- I'm creating a new RAID1 array using mdadm.
I won't be using additional layers, such as LVM or dm-crypt.
I've noticed that metadata version 1.2 is now the default. I understand it's the recommended version, if all other parts of the system (for example grub2) support it. This is the case for me.
- From the manpage and several other sources I understand that metadata 1.2 means the superblock is stored at the beginning of the disk. At 4KiB from the start.
- On previous RAID1 arrays I created, I used metadata version 0.90 which stores the superblock at the end of the disk instead. To prevent it from being overwritten, I left the last part of the disk unpartitioned.
It's my intention to partition the new RAID1 array with a GPT partition table, first partition starting at sector 2048. If a sector is 512 bytes, this means the actual partition will start at 1024KiB from the start of the disk.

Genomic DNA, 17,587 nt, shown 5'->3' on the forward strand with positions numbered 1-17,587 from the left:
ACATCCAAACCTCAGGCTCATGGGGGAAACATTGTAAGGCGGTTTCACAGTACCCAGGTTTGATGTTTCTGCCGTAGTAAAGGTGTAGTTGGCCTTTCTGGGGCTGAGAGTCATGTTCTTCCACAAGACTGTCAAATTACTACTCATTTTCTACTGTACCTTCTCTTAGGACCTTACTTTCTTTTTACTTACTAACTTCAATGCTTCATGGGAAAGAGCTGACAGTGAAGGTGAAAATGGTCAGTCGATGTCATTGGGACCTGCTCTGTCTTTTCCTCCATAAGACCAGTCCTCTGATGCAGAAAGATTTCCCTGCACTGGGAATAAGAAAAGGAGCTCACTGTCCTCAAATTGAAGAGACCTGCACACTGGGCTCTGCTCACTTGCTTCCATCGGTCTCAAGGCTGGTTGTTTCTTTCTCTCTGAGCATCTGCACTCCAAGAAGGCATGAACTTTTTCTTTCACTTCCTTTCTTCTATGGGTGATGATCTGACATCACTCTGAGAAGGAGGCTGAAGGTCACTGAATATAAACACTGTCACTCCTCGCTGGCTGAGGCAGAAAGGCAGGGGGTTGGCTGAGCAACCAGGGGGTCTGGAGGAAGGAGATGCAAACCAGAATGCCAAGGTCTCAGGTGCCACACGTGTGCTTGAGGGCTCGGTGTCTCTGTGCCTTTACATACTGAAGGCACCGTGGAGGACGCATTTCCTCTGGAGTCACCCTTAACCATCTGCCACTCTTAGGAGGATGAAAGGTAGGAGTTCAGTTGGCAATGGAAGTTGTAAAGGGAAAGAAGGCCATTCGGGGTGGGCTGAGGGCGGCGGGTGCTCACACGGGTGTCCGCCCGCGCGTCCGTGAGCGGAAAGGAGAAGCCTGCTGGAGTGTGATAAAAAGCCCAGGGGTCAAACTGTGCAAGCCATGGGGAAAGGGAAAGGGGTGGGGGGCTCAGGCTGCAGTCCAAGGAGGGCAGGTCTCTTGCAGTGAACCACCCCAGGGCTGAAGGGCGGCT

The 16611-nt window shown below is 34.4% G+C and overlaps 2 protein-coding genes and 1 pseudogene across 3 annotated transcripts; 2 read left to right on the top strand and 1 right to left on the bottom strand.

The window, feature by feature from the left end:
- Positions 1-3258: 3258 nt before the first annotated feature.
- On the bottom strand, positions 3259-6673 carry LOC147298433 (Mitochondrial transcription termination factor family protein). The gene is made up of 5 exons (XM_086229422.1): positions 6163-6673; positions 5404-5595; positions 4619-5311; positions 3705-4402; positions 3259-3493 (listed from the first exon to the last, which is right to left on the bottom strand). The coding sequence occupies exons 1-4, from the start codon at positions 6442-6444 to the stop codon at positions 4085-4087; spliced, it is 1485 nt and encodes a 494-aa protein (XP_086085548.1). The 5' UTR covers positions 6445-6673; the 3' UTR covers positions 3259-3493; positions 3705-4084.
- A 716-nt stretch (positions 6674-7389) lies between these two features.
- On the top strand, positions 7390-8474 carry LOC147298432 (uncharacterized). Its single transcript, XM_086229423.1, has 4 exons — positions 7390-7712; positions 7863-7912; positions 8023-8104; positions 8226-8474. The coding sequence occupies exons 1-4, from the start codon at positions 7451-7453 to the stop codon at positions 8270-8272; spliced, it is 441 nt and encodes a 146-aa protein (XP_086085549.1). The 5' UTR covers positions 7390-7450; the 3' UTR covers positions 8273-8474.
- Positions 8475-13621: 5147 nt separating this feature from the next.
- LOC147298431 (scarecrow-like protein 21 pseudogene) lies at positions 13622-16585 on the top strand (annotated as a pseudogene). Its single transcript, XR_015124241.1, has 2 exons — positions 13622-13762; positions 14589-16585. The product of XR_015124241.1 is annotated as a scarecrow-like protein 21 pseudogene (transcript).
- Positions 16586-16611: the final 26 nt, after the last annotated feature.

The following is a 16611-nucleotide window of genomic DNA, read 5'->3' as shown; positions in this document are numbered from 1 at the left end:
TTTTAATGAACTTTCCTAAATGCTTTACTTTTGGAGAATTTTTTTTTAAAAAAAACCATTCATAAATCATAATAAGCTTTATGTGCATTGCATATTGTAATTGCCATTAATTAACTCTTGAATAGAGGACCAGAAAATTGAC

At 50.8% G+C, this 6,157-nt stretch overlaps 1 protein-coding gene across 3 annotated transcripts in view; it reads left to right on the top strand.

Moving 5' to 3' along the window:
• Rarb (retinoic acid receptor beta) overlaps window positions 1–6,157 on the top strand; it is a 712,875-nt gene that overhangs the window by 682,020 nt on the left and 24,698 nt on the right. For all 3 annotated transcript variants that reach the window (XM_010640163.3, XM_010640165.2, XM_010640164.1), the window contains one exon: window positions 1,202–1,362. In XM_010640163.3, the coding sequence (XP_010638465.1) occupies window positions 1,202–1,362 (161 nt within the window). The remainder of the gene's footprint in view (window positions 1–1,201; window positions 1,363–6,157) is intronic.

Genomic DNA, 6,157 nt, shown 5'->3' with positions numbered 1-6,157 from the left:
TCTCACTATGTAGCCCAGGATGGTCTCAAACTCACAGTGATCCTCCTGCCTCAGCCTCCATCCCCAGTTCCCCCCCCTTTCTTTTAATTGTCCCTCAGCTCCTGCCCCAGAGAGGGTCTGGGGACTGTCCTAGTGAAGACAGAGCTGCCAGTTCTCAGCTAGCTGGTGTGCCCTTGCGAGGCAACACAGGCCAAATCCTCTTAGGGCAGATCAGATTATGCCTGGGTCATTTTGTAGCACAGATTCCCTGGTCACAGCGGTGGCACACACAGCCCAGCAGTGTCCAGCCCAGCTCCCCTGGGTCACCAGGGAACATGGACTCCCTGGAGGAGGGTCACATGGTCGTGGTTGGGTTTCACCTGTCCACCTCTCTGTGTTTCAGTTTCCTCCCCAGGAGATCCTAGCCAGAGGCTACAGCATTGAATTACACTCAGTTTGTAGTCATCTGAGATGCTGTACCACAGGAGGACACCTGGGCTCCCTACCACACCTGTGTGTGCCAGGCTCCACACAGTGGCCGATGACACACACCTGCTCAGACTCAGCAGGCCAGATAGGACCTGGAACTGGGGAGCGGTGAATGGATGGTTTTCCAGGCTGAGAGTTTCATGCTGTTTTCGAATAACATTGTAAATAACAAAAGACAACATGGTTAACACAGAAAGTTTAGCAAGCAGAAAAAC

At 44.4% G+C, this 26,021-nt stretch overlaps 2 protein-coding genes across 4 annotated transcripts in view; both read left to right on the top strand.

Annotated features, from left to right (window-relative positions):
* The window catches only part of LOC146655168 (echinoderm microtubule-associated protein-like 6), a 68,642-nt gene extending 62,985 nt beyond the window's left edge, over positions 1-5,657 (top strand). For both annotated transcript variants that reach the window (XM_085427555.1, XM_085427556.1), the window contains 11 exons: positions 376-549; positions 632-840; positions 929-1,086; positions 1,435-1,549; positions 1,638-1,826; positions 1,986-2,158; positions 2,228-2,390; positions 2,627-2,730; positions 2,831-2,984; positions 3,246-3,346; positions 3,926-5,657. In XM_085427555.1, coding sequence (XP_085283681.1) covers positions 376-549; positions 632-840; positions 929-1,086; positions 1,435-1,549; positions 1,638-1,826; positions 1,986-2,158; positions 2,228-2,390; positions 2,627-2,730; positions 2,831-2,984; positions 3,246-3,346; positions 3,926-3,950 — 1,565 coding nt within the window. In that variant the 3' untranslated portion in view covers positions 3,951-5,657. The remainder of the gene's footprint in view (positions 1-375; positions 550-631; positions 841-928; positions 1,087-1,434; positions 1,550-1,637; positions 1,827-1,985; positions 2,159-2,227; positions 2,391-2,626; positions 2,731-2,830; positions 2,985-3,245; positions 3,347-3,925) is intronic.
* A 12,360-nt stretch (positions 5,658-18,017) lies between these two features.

- Should I take any precautions to prevent the version 1.2 superblock from being overwritten, or is starting the first partition at sector 2048 enough to be relatively safe?
- I imagine grub will write at the start of the disk, but it will probably only need the first 512 bytes. Do any other programs write right after those bytes on the disk?
- Is the part right after the end of the first sector, up to sector 2048, a 'regulated' part of the disk? Do other programs check if any other data is present before they start writing there? I couldn't find anything specific about this.
I understand that using
dd can destroy a superblock ;-) and so does
mdadm --zero-superblock. I'm more concerned about any other utilities or filesystem layers such as LVM of which I may not immediately realise they could overwrite that specific part of the disk where the superblock is stored.